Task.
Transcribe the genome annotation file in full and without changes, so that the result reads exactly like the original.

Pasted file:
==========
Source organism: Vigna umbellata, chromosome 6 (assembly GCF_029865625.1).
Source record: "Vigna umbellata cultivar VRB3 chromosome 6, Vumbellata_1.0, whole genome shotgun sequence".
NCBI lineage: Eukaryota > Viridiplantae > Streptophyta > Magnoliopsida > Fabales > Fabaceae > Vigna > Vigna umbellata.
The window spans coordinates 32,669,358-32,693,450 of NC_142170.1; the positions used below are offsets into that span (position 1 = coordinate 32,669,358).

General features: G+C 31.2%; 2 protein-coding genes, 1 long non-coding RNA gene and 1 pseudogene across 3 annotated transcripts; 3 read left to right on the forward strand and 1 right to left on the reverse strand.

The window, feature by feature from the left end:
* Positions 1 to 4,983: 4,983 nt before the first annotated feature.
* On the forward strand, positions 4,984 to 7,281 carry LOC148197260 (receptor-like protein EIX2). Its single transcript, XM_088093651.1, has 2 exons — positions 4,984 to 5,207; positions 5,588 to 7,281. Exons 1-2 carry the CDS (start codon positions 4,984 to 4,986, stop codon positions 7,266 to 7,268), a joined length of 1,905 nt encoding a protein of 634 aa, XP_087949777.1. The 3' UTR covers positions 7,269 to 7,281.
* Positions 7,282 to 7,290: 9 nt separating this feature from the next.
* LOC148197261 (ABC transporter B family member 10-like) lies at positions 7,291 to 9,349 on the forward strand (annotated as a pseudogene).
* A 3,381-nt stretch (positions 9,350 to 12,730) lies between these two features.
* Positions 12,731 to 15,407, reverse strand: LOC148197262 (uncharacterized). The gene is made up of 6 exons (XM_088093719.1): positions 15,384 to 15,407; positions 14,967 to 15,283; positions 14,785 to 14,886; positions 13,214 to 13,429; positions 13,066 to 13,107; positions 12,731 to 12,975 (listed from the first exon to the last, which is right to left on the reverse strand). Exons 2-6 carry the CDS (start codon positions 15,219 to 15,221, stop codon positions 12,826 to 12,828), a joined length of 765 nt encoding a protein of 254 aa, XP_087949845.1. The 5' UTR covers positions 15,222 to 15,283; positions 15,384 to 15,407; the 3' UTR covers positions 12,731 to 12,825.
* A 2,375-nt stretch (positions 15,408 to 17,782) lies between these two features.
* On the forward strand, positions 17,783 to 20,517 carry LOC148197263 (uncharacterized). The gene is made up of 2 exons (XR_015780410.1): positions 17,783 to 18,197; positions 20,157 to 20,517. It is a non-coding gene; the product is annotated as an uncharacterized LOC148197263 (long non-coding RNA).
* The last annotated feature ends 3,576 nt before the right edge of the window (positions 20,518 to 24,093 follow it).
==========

Source organism: Vigna umbellata, chromosome 6 (assembly GCF_029865625.1).
Source record: "Vigna umbellata cultivar VRB3 chromosome 6, Vumbellata_1.0, whole genome shotgun sequence".
NCBI lineage: Eukaryota > Viridiplantae > Streptophyta > Magnoliopsida > Fabales > Fabaceae > Vigna > Vigna umbellata.
The window spans coordinates 32,669,358-32,693,450 of NC_142170.1; the positions used below are offsets into that span (position 1 = coordinate 32,669,358).

General features: G+C 31.2%; 2 protein-coding genes, 1 long non-coding RNA gene and 1 pseudogene across 3 annotated transcripts; 3 read left to right on the forward strand and 1 right to left on the reverse strand.

The window, feature by feature from the left end:
* Positions 1 to 4,983: 4,983 nt before the first annotated feature.
* On the forward strand, positions 4,984 to 7,281 carry LOC148197260 (receptor-like protein EIX2). Its single transcript, XM_088093651.1, has 2 exons — positions 4,984 to 5,207; positions 5,588 to 7,281. Exons 1-2 carry the CDS (start codon positions 4,984 to 4,986, stop codon positions 7,266 to 7,268), a joined length of 1,905 nt encoding a protein of 634 aa, XP_087949777.1. The 3' UTR covers positions 7,269 to 7,281.
* Positions 7,282 to 7,290: 9 nt separating this feature from the next.
* LOC148197261 (ABC transporter B family member 10-like) lies at positions 7,291 to 9,349 on the forward strand (annotated as a pseudogene).
* A 3,381-nt stretch (positions 9,350 to 12,730) lies between these two features.
* Positions 12,731 to 15,407, reverse strand: LOC148197262 (uncharacterized). The gene is made up of 6 exons (XM_088093719.1): positions 15,384 to 15,407; positions 14,967 to 15,283; positions 14,785 to 14,886; positions 13,214 to 13,429; positions 13,066 to 13,107; positions 12,731 to 12,975 (listed from the first exon to the last, which is right to left on the reverse strand). Exons 2-6 carry the CDS (start codon positions 15,219 to 15,221, stop codon positions 12,826 to 12,828), a joined length of 765 nt encoding a protein of 254 aa, XP_087949845.1. The 5' UTR covers positions 15,222 to 15,283; positions 15,384 to 15,407; the 3' UTR covers positions 12,731 to 12,825.
* A 2,375-nt stretch (positions 15,408 to 17,782) lies between these two features.
* On the forward strand, positions 17,783 to 20,517 carry LOC148197263 (uncharacterized). The gene is made up of 2 exons (XR_015780410.1): positions 17,783 to 18,197; positions 20,157 to 20,517. It is a non-coding gene; the product is annotated as an uncharacterized LOC148197263 (long non-coding RNA).
* The last annotated feature ends 3,576 nt before the right edge of the window (positions 20,518 to 24,093 follow it).